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Palm trees and bamboos not eligible for A/R CDM project activities (Newsletter #7)

In May 2008, the Board clarified whether the definition of forests within the context of the CDM would include palm trees and bamboos. It decided that the definition may treat palm trees and bamboos in the same way as trees, if DNAs would confirm that in their forest definition. It also decided that the definitions should be uploaded to the website[1]. However, the clarification did not turn out to be clear enough. As a result, the afforestation and reforestation working group recommended a new definition as a response to a clarification request[2] which will be discussed during this meeting.

CDM Watch urges that palm trees and bamboo no to be included in the CDM. This is extremely important as for example palm oil tree plantations result in a substantial decline in carbon stocks. In Indonesia alone, millions of hectares of peatlands have been drained for palm oil and pulp wood. The loss of these carbon rich soils causes ongoing emissions of up to 90 tons CO2 per ha/yr, / 200 mln mton CO2 per year. Ending these plantations and restoring the peatlands is very much needed. Plans to restore carbon-rich natural forest ecosystems would be hindered by including palm trees and bamboo as A/R CDM project activities[3].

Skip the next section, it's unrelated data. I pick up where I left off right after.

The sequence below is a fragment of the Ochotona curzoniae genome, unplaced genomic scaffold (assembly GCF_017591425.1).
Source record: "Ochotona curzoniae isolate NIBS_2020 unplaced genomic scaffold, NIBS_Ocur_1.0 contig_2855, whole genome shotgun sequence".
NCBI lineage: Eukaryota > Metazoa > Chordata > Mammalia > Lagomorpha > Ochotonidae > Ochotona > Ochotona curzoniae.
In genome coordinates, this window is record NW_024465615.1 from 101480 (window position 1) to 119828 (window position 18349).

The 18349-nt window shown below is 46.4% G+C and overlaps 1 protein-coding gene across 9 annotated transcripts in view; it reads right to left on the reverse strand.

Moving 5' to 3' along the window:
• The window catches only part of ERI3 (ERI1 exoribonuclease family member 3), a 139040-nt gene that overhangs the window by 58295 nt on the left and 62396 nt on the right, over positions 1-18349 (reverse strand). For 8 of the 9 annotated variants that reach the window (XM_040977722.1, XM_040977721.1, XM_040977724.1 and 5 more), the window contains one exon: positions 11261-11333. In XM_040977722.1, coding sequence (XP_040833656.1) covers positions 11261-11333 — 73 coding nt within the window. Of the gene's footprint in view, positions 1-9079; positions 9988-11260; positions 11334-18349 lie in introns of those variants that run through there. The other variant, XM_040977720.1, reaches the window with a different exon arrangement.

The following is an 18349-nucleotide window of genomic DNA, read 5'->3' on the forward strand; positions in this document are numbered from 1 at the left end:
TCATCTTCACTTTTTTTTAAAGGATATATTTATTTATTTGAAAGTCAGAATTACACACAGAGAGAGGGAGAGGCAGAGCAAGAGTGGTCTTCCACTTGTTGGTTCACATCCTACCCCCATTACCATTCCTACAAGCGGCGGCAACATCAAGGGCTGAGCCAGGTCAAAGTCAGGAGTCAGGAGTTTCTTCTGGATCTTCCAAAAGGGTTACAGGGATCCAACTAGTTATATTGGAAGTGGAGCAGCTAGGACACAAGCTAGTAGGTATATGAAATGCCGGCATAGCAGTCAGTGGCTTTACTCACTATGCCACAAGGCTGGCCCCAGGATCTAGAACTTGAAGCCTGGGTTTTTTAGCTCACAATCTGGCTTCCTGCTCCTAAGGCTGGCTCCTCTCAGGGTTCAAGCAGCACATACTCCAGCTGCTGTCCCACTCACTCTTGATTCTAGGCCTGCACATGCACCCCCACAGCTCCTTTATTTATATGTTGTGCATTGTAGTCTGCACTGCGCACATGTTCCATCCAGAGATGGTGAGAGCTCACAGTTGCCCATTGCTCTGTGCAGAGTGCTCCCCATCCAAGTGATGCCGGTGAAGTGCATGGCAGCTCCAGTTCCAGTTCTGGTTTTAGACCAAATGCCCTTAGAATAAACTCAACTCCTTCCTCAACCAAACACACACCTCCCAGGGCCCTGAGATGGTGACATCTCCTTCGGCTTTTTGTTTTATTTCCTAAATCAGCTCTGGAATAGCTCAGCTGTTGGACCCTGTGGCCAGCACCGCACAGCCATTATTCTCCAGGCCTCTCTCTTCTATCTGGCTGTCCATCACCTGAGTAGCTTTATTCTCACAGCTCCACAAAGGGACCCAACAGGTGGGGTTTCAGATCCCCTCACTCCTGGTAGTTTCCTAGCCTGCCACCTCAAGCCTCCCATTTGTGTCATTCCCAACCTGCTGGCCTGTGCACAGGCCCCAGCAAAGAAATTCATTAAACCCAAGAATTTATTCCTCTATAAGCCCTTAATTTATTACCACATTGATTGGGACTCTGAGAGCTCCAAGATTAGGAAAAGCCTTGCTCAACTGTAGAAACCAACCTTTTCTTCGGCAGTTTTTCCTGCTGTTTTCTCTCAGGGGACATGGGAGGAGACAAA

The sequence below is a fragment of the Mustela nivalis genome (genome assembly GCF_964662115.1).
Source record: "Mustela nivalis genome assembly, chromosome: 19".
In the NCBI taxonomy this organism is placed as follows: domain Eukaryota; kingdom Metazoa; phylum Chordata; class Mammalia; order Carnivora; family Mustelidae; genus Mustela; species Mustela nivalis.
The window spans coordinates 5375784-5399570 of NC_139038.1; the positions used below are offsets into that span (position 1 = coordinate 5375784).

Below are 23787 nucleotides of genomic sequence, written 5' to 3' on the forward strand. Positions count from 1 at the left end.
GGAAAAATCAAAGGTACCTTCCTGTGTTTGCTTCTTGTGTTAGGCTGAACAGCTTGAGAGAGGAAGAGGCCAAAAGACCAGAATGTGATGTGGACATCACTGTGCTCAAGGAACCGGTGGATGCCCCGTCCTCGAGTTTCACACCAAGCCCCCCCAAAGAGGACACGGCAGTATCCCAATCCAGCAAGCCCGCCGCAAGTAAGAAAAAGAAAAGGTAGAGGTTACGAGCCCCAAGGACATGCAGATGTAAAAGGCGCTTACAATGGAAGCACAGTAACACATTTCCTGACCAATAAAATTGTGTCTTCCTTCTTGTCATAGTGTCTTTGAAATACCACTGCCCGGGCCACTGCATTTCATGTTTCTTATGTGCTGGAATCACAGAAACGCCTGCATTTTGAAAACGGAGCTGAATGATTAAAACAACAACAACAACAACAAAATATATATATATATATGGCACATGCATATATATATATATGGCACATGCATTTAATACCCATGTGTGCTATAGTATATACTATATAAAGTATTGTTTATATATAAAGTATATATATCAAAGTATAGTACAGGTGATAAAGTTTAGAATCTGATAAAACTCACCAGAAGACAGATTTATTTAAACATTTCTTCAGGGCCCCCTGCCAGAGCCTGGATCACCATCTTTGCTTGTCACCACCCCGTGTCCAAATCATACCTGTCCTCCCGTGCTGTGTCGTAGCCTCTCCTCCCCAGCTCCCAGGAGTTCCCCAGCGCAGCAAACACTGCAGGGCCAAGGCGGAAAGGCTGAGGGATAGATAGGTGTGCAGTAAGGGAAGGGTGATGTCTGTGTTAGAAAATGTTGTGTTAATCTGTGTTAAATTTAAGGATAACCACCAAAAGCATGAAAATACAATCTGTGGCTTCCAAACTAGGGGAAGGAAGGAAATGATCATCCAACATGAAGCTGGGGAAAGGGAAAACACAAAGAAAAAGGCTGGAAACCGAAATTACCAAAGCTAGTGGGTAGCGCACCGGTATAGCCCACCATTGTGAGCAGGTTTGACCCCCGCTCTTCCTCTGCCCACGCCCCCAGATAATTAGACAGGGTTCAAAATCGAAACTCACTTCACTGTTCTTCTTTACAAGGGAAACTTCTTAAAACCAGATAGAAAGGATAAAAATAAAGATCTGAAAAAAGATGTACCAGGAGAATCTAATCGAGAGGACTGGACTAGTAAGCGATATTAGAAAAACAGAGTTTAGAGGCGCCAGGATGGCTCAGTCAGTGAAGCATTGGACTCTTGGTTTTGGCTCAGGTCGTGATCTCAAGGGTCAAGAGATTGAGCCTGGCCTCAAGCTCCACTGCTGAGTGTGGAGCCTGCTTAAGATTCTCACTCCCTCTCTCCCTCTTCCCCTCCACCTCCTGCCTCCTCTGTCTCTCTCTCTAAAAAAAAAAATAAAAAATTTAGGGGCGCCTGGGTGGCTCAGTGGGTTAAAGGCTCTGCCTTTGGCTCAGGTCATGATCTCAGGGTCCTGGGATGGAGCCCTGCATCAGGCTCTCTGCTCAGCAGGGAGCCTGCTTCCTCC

Action to be taken by the Board: CDM Watch recommends the adoption recommended by the A/R working group stating that “Until a DNA provides clarification that the definition of forest as reported by them to the Board includes palm (trees) and/or bamboos it shall be deemed that the definition does not include palms (trees) and bamboos;

So far only the Democratic Republic of Congo, Ghana and India have uploaded their definition of forests to the website.  None of them explicitly states that neither palm trees nor bamboo shall be eligible for A/R CDM project activities. This means that until a DNA uploads a definition that specifically includes bamboos and palm trees, they are not eligible for A/R CDM project activities.



[3] Policy brief against CDM support for forest plantations,


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